Recently, I had the honor of being a guest on “Dr. Phil.” The host of the show, Dr. Phil McGraw is probably the world’s most famous mental health professional. He devoted an entire episode to botched plastic surgery.
I had an opportunity to discuss some of the more unusual cases I have encountered as a lawyer that has sues Florida plastic surgeons, hospitals and clinics for over twenty years. Most importantly we discussed how to avoid being a victim of plastic surgery malpractice.
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In my opinion as a lawyer who represents patients injured by careless Florida surgeons the single most important factor in surviving plastic surgery is the selection of the doctor and making sure that the surgeon is Board Certified. After the tragic death of Kanye West’s mother, Donda West, there has been a national focus on the risks of plastic surgery. Patients need to understand that not all doctors are alike. The American Board of Plastic Surgery (ABPS) certifies that its members are properly certified and trained.
There are many “fake boards” that claim to have the ability to certify doctors. Do not be fooled and do your homework before agreeing to undergo a procedure. Is your Surgeon Certified? Check here.
In order for a surgeon to be certified by the ABPS they must meet the following requirements:
They have earned a degree from an accredited medical school;
They have completed 3 years of general surgery;
They have completed 2-3 years of supervised residency in plastic surgery;
They have had at least 2 years of professional practice; and
They have passed rigorous written and oral exams (only about 70 percent of physicians who take the test pass it).
The ABPS is recognized and overseen by the American Board of Medical Specialties and sets high education and training standards. To find out if your doctor is board certified, check with the American Board of Medical Specialties and click here.
2. Check the surgeon’s record.
Most states have information on their websites that will allow you to obtain details about a potential surgeon. Some states require you to request the information by mail. Pay close attention to any settlements or records of disciplinary action. Also make sure that your surgeon is licensed to practice medicine within the state. Do not assume that simply because the doctor has an office he is in fact licensed.
3. Does the surgeon has hospital privileges?
If they don’t have hospital privileges, that is a red flag. Hospitals have complex privilege and staffing requirements that can provide an extra degree of confidence when selecting your doctor. Do not rely on the surgeon telling you he has privileges. Contact the hospital directly and confirm the status.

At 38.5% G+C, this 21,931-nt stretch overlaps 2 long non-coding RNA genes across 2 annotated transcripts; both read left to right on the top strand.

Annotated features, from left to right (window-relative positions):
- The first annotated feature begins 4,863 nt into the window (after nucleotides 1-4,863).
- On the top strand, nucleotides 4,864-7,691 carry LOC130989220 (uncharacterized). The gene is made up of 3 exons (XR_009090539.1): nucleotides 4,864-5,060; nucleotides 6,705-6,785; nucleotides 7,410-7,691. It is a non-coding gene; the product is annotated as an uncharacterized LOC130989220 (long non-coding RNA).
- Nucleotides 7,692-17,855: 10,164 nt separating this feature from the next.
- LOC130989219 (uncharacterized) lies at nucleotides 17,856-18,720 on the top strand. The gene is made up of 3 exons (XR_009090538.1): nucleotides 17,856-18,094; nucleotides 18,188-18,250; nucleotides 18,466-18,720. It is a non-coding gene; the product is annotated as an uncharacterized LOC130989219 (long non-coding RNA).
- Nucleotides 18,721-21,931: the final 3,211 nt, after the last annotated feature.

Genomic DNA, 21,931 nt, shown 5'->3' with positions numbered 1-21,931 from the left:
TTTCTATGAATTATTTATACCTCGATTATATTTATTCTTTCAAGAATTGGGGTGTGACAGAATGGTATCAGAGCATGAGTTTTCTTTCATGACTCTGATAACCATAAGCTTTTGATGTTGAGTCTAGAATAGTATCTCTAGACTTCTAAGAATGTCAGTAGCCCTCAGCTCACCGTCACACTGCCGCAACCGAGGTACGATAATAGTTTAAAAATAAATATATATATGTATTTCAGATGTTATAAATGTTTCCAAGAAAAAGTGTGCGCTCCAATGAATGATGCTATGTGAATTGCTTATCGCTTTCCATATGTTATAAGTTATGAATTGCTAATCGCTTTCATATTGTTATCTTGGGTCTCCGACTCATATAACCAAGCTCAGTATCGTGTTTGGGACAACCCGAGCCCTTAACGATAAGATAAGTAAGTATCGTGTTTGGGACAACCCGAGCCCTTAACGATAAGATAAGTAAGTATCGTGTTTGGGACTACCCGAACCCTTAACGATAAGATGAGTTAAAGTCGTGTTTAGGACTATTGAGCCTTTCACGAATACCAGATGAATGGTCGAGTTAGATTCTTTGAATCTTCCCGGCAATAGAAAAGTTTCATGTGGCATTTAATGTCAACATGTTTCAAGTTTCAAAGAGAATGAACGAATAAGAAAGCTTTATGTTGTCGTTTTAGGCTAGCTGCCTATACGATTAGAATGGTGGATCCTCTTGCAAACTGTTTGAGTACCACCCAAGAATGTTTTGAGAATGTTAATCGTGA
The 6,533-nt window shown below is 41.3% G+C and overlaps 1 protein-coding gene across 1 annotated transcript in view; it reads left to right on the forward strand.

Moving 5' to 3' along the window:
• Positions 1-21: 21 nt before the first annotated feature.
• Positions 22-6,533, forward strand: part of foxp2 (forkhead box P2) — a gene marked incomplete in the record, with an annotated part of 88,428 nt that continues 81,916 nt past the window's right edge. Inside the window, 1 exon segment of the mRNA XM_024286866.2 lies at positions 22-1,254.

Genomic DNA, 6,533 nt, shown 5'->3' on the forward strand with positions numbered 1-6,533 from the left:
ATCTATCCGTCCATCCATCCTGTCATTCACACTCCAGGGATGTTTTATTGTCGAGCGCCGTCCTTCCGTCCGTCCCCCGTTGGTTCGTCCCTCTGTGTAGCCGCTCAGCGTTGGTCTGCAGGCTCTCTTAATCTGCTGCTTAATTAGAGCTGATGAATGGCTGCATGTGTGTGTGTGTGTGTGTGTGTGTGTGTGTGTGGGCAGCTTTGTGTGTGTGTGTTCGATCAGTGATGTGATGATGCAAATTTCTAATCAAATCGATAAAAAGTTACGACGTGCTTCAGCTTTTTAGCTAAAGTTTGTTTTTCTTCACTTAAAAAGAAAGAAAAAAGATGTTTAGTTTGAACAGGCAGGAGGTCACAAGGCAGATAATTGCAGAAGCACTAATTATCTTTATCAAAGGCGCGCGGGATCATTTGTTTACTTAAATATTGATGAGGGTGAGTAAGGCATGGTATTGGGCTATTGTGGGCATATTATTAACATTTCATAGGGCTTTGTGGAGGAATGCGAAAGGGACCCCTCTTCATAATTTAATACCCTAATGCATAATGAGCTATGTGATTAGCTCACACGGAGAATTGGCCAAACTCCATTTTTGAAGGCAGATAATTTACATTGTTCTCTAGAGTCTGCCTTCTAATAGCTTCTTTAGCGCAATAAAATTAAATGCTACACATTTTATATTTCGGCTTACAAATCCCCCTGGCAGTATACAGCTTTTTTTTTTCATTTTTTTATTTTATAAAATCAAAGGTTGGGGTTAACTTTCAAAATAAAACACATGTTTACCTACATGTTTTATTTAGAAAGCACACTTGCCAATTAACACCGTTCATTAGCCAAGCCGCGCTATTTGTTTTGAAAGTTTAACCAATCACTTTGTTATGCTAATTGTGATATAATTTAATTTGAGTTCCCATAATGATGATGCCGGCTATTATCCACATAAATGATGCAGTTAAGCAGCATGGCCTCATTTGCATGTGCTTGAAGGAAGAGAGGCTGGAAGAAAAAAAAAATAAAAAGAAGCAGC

4. Interview the Doctor like you would hiring a nanny or baby sitter.
Ask the following:
How many times has the physician performed the procedure?
How long has the physician performed the procedure?
What other procedures does he/she perform?
Who will assist in the procedure? Their qualifications and training?
Are all involved licensed in good standing?
What is involved in the procedure? How is it performed?
Can I see multiple before and after photos of patients on whom you have performed this procedure?
Can you provide me with three to five reference patients on whom you’ve performed this procedure?
What are the exact breakdown of fees for this procedure?
Can I get advance copies of all forms I have to complete and sign prior to procedure?
Are you insured for malpractice?
Will the physician use sedation? If yes, what level of sedation will the physician use?
Who will administer and monitor the sedation?
How long will the procedure last?
How long will the sedation effects last?
How long will it take to recover in the facility before discharge?
Where will the surgery take place?
What are the emergency plans?
To which hospital would you be taken?
Will post-operative medicine be necessary?
Will there be noticeable scarring?
What realistic result can I expect?
Will the physician perform the procedure from the first cut to the last stitch?
What are the risks associated with this procedure?
What are the warning signs or concerns to watch for?
Do you do revisions and at what cost?
The best way to avoid a botched surgery is to make sure that you are in the hands of a competent and skilled doctor that has the background and experience to not only perform the surgery but to handle any complications that may arise during or after the surgery is over.